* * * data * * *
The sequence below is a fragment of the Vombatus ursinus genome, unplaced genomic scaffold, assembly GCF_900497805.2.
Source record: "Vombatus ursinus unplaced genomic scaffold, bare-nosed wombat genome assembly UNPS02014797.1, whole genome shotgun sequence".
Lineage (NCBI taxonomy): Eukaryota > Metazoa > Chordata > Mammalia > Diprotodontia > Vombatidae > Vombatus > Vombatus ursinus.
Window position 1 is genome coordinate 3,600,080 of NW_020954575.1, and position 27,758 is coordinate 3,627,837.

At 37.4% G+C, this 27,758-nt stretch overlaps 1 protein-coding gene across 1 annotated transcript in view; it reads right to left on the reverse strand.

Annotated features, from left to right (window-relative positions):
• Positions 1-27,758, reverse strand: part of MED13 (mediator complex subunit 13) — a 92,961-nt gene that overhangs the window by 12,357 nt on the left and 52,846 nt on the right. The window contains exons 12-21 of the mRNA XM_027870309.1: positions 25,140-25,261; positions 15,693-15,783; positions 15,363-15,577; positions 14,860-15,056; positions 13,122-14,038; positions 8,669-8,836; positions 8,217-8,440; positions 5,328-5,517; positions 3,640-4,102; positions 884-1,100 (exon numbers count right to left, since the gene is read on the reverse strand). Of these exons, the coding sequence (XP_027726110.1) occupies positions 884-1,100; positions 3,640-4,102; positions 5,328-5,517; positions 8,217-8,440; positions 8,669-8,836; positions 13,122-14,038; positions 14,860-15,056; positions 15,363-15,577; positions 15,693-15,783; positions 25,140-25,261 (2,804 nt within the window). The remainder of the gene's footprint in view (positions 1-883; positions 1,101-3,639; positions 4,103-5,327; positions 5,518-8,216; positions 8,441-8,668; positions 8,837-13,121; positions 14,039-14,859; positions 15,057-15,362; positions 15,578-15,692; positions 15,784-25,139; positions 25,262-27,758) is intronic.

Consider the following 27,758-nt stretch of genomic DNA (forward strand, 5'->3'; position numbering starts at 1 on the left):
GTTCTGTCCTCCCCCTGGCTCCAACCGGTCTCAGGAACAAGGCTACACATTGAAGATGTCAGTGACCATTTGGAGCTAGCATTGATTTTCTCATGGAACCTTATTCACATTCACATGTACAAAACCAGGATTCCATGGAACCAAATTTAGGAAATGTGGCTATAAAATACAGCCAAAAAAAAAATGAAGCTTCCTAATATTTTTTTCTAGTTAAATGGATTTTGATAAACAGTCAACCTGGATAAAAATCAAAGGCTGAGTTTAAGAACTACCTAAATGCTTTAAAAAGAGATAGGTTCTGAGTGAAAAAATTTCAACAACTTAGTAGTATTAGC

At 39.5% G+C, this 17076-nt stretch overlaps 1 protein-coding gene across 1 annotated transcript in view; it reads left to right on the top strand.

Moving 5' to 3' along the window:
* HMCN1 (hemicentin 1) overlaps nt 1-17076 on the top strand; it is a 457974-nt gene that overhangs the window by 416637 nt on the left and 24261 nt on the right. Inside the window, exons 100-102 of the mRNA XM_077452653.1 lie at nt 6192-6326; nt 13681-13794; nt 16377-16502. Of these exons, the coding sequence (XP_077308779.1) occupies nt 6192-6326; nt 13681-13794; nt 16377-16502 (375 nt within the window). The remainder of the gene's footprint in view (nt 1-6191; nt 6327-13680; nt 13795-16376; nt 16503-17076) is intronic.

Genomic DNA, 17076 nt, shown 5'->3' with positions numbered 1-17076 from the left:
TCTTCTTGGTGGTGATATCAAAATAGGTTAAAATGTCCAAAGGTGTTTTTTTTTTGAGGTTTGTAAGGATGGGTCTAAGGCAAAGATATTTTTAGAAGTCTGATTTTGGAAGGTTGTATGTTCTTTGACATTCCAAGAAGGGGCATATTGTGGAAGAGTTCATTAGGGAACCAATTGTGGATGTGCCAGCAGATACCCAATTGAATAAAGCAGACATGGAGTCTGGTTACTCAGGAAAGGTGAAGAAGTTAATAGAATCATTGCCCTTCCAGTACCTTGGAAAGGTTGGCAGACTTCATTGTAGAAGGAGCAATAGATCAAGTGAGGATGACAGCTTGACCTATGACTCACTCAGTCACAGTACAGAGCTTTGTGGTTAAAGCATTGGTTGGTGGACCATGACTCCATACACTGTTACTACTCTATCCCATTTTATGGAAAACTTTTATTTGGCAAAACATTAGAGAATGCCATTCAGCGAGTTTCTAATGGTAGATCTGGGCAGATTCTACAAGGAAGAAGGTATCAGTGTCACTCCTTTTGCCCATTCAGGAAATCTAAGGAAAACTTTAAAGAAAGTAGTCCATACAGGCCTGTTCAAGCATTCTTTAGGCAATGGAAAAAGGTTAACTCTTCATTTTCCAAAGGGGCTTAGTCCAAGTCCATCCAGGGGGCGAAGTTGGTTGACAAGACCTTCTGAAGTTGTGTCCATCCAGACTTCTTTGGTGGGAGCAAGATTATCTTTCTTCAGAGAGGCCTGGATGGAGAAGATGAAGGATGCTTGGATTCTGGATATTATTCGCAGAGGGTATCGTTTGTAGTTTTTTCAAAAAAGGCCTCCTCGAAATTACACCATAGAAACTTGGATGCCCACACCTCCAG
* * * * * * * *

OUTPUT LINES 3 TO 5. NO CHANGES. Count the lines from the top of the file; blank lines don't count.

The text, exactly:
Lineage (NCBI taxonomy): Eukaryota > Metazoa > Chordata > Mammalia > Diprotodontia > Vombatidae > Vombatus > Vombatus ursinus.
Window position 1 is genome coordinate 3,600,080 of NW_020954575.1, and position 27,758 is coordinate 3,627,837.

At 37.4% G+C, this 27,758-nt stretch overlaps 1 protein-coding gene across 1 annotated transcript in view; it reads right to left on the reverse strand.